Susan Boyle in Harper's Bazaar, photo by Hugh Stewart

Personally, when I listen to the original audition video, I close my eyes. Not because I can’t stand to look at Boyle, but because I always close my eyes (except when I’m driving) when I am listening to beautiful music: I close my eyes to tune out external stimuli so that I can listen as fully as possible.

I have to admit that when I looked at the video from Oprah, I did not close my eyes. I kept getting distracted. I was wondering about her earrings, her dress, her hair, whether she was wearing too much makeup. I have to wonder if this is a female thing or an American thing or a societal thing . . . by that I mean, my compulsion to look at Boyle now that she has become somebody. Did I like her better when she was frumpy? Is it that rooting for the underdog thing?

Susan Boyle may look more acceptable to the industry now that she has had her redo. But the reality is that she will always be that woman from Scotland who said that she wanted to be famous like Elaine Paige of Cats, Evita, and Hair fame. And how cool that on December 13, 2009, Boyle realized her dream by singing a duet with Paige in an ITV special called “The Susan Boyle Story.” Said Boyle of the surprise duet,  “I never thought I would see myself standing on the same stage with such an icon from West End theatre, let alone singing with her as an equal.”

So I listened again to the performance on Oprah, and this time, I closed my eyes. There it was. A bit quieter, but the same beautiful timbre, the same rich voice—goosebumps.

Susan Boyle singing “Who I Was Meant To Be.” Sit back. Close your eyes, and enjoy.

More later. Peace.

“Here among the thirty thousand days of a long life, a single day stands still.” ~ Donald Hall

“Silent Dawn” by Walter Launt Palmer (1919, oil on canvas)

A liberal is a man or a woman or a child who looks forward to a better day, a more tranquil night, and a bright, infinite future.  ~ Leonard Bernstein

Frozen Afternoon on Indian Lake, by L. Liwag

Cold and grey here today, this after temperatures in the high 50’s yesterday. All fleeting feelings of spring fever have evaporated. 

Big loss for the Democrats yesterday in the Massachusetts special election to fill the late Senator Kennedy’s seat. We were spanked. Hard.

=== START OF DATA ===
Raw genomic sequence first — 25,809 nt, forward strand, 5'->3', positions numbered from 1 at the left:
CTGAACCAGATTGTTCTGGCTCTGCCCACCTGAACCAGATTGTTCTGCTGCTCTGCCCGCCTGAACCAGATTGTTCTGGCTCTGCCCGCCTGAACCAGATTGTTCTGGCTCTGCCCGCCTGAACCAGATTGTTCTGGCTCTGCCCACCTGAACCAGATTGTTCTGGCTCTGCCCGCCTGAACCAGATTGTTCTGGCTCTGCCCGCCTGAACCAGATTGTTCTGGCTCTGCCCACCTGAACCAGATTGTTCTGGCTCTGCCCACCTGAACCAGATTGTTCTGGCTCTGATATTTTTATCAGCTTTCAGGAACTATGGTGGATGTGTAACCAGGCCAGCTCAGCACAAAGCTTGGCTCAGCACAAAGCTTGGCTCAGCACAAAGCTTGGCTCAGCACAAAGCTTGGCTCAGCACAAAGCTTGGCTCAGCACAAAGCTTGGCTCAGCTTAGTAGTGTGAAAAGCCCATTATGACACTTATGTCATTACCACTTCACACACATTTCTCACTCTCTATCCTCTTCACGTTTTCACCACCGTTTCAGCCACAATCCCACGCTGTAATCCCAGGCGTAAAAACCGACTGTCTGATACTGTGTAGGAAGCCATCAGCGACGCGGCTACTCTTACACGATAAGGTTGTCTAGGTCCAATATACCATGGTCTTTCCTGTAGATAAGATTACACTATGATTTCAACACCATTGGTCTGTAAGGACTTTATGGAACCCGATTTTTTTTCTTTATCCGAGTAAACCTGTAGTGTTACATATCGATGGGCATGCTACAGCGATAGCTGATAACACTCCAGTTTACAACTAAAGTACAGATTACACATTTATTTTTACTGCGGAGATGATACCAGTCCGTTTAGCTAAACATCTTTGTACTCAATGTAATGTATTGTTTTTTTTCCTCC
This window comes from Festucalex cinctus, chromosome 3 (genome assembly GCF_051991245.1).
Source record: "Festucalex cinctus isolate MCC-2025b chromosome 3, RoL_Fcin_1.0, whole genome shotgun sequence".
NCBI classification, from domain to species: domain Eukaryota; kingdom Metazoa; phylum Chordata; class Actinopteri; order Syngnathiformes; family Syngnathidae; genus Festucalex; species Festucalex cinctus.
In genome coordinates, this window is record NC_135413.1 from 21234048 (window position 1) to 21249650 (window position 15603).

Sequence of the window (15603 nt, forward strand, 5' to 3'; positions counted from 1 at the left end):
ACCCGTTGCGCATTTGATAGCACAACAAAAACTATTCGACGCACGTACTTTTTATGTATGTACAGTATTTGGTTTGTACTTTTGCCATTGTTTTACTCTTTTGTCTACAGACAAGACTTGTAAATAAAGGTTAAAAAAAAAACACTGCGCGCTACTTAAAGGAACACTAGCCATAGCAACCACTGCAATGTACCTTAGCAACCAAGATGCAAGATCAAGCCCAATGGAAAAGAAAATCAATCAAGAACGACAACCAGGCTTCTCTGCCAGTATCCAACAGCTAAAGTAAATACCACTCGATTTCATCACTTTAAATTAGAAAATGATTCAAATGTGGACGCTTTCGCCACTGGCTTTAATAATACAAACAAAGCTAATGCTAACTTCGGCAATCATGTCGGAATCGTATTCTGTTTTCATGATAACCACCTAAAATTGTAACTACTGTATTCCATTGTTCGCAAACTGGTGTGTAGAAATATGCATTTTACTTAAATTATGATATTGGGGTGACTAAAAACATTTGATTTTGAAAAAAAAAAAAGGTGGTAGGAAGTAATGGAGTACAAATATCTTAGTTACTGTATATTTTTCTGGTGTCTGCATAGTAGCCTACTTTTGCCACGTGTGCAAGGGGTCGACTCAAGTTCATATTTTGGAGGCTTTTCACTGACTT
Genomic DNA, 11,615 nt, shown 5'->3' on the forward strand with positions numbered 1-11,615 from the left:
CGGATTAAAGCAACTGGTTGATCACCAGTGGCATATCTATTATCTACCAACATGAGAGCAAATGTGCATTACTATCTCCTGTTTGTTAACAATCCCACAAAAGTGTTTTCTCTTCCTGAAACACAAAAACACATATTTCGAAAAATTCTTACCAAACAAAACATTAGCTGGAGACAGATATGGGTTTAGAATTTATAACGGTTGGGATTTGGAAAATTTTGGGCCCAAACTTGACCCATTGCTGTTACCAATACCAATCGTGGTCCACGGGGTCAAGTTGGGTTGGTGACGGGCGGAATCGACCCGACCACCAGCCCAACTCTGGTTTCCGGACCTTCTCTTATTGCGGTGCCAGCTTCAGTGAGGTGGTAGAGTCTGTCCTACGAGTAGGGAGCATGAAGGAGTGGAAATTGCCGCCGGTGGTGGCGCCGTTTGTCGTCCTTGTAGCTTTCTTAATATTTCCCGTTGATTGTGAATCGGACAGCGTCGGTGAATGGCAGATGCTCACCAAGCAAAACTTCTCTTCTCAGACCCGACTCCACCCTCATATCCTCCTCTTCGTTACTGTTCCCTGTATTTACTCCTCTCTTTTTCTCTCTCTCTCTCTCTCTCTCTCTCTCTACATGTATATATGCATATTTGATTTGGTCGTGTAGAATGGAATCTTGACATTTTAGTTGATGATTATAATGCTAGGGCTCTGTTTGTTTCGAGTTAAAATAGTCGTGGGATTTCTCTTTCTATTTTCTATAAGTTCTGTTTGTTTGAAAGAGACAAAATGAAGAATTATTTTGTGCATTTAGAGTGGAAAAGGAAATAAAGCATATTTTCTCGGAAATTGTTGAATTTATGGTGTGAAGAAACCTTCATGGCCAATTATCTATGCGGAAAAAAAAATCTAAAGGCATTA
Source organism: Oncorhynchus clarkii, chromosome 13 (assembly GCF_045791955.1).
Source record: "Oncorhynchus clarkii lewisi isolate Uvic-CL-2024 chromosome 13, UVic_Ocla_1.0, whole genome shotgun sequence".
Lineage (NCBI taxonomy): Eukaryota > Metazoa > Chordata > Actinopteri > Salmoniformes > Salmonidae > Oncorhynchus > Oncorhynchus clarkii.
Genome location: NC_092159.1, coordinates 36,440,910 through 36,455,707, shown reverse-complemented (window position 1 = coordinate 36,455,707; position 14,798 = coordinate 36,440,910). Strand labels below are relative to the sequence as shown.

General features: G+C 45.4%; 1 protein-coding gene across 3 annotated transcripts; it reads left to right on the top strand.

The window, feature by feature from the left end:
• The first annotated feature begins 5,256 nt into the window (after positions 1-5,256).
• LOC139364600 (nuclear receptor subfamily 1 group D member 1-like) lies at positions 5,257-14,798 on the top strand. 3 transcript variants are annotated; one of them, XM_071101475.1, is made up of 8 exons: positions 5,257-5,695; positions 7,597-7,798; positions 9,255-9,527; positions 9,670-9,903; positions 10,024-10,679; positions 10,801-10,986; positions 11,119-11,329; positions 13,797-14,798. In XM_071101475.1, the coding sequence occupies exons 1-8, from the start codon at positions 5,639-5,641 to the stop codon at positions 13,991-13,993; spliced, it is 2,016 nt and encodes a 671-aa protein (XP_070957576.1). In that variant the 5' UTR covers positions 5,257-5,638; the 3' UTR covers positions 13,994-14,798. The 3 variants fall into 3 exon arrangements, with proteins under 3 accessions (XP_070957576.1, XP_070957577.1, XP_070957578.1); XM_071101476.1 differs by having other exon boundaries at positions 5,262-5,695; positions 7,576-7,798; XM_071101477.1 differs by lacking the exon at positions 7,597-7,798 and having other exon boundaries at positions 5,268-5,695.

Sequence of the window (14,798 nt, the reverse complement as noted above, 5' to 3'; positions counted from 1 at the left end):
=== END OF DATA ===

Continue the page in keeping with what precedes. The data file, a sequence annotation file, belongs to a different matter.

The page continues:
Of course, everyone is commenting that this win by a virtually-unknown Republican is a clear indication that the country’s support for President Obama is waning fast and that the mid-term elections could be a toss-up. 

A few reminders: The mid-term elections are almost always a toss-up when a new party takes office. There is no stopping that trend, which results from the incredible impatience of the American voter. That’s right—impatience. 

Might I just suggest that since President Obama has been in office just one short year, those of us who are complaining might want to exercise a bit more of that commodity that is so lacking. One year. No, all the change hasn’t happened. Get real. Did we really expect it all to happen in the first year? And yes, people are afraid of the healthcare bill, mostly because it has been labeled as a giant tax increase, the death of Medicare, a deficit buster. Excuse me, the majority of Americans polled said that they wanted healthcare reform. 

Now that the hard work is under way, people are backing off, saying that they never agreed to higher taxes. Ya da ya da ya da. Tax and spend Democrats. Ya da ya da ya da. Look, Corey and I are already in a fairly high tax bracket, not because we are rich, because if we were rich, we would have all of those wonderful loopholes to keep us from being in a high tax bracket. But I would pay a bit more in taxes if it meant real healthcare reform, available healthcare for anyone who needs it. 

Personally, I have always favored a flat tax: Everyone pays the same percentage, no deductions, no loopholes. If everyone paid the same flat rate, we could get rid of much of the IRS (save a whopping amount there), and the system would be fair. Just imagine if everyone who pays taxes paid a flat 10 percent. For us, that would be a huge savings. For the budget, it would mean an incredible influx of cash from the wealthier sector, you know, those really wealthy people who, in the end, pay about 6 percent. 

Ah. I can dream, can’t I? 

“Don’t confuse fame with success. Madonna is one; Helen Keller is the other” ~ Erma Bombeck

Lita looking decidedly unglamorous while freezing at Indian Lake

Yes, I am disappointed in President Obama in some ways, but at the same time, I remind myself that it’s only been a year. Given the eight years that W. had to run this country in the ground, I think that we can allow the POTUS a bit more time to try to enact his proposed changes. I can be more patient, and so can you. 

So the stars are coming out for Haiti. Telethons. Glitz, million-dollar donations. I say, let them. It makes them feel useful, and many of those who are on the forefront are known for their charitable giving anyway. 

I didn’t watch the Golden Globes because those ceremonies bore the crap out of me. However, I will admit to watching the after shows in which the fashion police bash the people who appeared on the red carpet. Apparently, ruffles are big this year. Some women looked like they were going to the junior prom in a dress made by their mom. I’m sorry but peach colored ruffles? Yuck. 

Of course, I can sit here in my flannels and holiday socks and say such things because I do not walk red carpets. No one is shoving cameras at me and asking me inane questions. Personally, I’d rather sit here like the lump that I am than have to endure that kind of mob mentality: Ryan Seacrest leering at Mariah Carey’s over-exposed chest yet again. (When is that woman going to realize that she is not 20; her shoulders are really wide, which is not diminished by her humongous globes, and she just looks baaaaa-d in the clothes that she chooses?)